Case Questions CAFC’s Obviousness Jurisprudence


KSR International v. Teleflex (On Petition for Certiorari)

In January 2005, the CAFC decided Teleflex v. KSR — holding that when combining two or more references in an obviousness finding, there must be a suggestion or motivation to combine the teachings.  This “teaching-suggestion-motivation test” has been a stalwart of Federal Circuit obviousness jurisprudence for twenty years.  During that time, the Supreme Court has not heard a single obviousness case.

Now, KSR has petitioned the Supreme Court for a writ of certiorari.  In its petition, the company makes a couple of interesting points that may push the High Court to accept the case:

  • In Anderson’s-Black Rock (1969) and Sakraida (1976), the Supreme Court held that “a combination which only unites old elements with no change in their respective functions” is precluded from patentability under 103(a).  Under the Sakraida standard, which remains law, the Teleflex patent is arguably obvious.
  • With the emergence of Holmes Group, circuit splits will become more of a possibility in patent law.  On this issue, the Federal Circuit has acknowledged the existence of a circuit split between itself and the Fifth Circuit.  KSR points out that the split extends to other circuits as well.  The other circuits have followed the Sakraisa standard while the CAFC sticks to its requirement of an explicit motivation to combine.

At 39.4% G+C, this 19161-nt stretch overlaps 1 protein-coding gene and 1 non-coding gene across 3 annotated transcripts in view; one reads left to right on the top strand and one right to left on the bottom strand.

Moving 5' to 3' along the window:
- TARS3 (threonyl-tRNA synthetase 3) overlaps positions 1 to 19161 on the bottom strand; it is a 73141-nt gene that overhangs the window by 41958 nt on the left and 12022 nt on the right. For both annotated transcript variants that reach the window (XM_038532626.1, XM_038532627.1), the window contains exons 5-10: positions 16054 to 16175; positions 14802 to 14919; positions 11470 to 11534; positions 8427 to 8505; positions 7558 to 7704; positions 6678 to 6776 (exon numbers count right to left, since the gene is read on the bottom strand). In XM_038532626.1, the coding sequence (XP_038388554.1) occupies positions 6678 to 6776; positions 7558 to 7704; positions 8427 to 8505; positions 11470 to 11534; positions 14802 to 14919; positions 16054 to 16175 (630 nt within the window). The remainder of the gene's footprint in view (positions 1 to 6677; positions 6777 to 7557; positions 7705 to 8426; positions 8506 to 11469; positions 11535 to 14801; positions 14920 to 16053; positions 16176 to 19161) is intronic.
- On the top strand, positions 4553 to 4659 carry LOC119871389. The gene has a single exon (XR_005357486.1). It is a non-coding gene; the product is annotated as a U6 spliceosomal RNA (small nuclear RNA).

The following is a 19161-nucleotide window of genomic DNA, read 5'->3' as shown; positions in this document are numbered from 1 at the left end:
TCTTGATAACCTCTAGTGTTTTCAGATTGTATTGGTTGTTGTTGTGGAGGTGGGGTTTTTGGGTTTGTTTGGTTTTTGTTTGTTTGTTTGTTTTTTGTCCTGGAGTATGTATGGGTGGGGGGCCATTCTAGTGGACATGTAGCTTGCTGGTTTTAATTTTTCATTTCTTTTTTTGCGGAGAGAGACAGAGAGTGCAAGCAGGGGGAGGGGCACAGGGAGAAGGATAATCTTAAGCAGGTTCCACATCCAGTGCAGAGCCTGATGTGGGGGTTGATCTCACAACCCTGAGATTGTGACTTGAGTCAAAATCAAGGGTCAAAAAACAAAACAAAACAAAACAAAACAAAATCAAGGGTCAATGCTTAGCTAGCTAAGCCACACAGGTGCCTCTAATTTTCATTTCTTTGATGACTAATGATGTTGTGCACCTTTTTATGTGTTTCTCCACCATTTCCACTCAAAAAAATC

A consortium of five major corporations, including Microsoft, Cisco, and Hallmark have filed as amicus supporting the petition.  Their brief argues that the current structured test for obviousness is too easy a hurdle for patentees and that the formalities of the test undermines courts ability to truly determine whether an invention is obvious to one skilled in the art.

In addition, Teleflex has filed its opposition to the petition — arguing that (1) obviousness is well settled law and need not be revisited; (2) the CAFC’s test is consistent with Graham; and perhaps most importantly (3) this case does not hinge on the obviousness issue.